Inside Salk - May 2011 - page 8

At the center’s opening in February,
physicist-turned-neuroscientist
Axel Nimmerjahn
demonstrated an advancedmicroscopic tool that
exemplifies the kind of transformative technology
the faculty labs will bring to the newWaitt Center:
aminiature epifluorescencemicroscope, no bigger
than a penny, andweighing the equivalent of
a paperclip. Mounted on amouse’s head, it
enabled and produced the first-ever optical
recordings of brain cells functioning in freely
behavingmammals.
“This type of technology represents the ideal
of theWaitt AdvancedBiophotonics Center,”
says Nimmerjahn, assistant professor in the
Waitt Center and holder of the Richard AllanBarry
Developmental Chair. “By putting new tools into
the hands of researchers, it allows them to directly
address longstanding questions they have been
unable to answer before.”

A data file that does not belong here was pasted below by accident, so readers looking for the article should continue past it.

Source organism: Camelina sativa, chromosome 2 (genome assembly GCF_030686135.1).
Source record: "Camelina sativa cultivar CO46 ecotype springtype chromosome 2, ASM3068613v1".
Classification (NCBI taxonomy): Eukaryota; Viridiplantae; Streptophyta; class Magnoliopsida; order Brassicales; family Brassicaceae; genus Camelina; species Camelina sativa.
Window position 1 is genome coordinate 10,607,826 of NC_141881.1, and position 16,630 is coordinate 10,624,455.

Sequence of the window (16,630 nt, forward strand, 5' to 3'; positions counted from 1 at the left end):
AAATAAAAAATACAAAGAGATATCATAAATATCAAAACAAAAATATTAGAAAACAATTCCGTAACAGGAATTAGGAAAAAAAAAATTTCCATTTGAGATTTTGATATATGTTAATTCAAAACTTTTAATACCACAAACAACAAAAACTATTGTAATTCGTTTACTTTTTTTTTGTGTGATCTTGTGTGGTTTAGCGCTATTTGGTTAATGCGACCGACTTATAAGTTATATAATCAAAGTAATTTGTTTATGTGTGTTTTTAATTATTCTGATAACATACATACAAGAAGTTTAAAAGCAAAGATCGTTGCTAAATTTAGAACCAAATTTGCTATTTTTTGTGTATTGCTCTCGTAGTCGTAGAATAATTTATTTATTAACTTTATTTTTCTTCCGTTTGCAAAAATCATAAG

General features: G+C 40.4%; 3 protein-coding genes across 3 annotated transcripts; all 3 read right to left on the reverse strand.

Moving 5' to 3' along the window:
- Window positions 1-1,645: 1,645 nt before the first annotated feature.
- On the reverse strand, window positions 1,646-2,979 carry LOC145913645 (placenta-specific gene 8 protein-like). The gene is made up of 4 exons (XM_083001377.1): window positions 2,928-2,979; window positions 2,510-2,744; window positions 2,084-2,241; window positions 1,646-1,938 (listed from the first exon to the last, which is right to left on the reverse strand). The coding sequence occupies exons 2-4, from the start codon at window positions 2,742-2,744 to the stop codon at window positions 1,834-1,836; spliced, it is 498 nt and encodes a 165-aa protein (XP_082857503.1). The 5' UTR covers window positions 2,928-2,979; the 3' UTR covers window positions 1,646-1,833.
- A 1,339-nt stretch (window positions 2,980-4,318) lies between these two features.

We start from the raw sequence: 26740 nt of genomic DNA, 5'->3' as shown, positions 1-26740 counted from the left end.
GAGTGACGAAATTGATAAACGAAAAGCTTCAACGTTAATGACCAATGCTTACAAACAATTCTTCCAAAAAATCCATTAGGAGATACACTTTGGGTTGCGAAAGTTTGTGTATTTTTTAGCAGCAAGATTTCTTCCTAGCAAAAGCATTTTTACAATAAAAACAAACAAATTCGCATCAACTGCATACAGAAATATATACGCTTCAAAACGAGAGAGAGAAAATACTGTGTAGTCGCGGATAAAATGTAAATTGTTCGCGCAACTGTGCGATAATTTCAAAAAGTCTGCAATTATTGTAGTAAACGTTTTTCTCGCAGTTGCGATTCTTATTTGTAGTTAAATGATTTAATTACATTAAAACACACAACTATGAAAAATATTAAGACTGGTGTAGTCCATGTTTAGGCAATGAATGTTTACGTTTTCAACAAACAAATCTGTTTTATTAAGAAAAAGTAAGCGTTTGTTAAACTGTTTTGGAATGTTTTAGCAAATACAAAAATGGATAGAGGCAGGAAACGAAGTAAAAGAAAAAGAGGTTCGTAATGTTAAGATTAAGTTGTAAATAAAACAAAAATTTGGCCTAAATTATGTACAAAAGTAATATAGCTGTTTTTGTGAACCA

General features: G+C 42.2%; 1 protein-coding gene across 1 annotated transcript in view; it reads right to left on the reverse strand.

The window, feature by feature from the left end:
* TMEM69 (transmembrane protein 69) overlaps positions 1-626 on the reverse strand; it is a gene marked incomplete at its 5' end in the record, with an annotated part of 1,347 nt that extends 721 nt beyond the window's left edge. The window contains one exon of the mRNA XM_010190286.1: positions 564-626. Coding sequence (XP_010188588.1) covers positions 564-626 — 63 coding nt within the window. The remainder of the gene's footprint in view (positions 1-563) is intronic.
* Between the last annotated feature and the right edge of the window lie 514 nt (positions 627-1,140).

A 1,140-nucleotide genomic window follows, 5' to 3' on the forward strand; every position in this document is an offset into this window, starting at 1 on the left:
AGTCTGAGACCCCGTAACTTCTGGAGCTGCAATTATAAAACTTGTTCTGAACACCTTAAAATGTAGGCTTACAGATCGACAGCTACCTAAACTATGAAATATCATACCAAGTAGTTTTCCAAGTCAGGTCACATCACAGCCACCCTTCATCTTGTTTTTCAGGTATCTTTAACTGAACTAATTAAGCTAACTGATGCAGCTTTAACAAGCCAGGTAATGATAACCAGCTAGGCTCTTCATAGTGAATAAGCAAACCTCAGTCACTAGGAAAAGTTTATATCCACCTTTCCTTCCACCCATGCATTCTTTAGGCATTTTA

Nimmerjahn, who joined the Salk Institute last
November, began creatingminiaturemicroscopes
in graduate school at theMax Planck Institute for
Medical Research inHeidelberg, Germany, and
since then has used this and other technology for
his research into how glial cells, which constitute
themajority of human brain cells, interact with
neurons and other cells. Once thought to play
only a passive, supportive role, glia are now known
to be critically involved in the healthy brain’s
function. Additionally, they playmajor roles in
disease onset, progression and regeneration.
In theWaitt Center, he will continue pursu-
ing his research into the function of glial cells
while also developing new technologies such as
miniature microscopy that can be applied to
other areas of biological research. “The Advanced
Biophotonics Center, along with the remarkable
environment of the Salk, is themain reason I
decided to come here,” he says. “The opportuni-
ties are extraordinary.”
Graduate student Kristen Espantman and postdoctoral researcher AnthonyCesare study ahigh-resolution image of a virus-infectedcell.
Axel Nimmerjahn
By putting new tools into the hands of researchers,
it allows them to directly address longstanding
questions they have been unable to answer before.
Axel Nimmerjahn
: Microscopy inminiature
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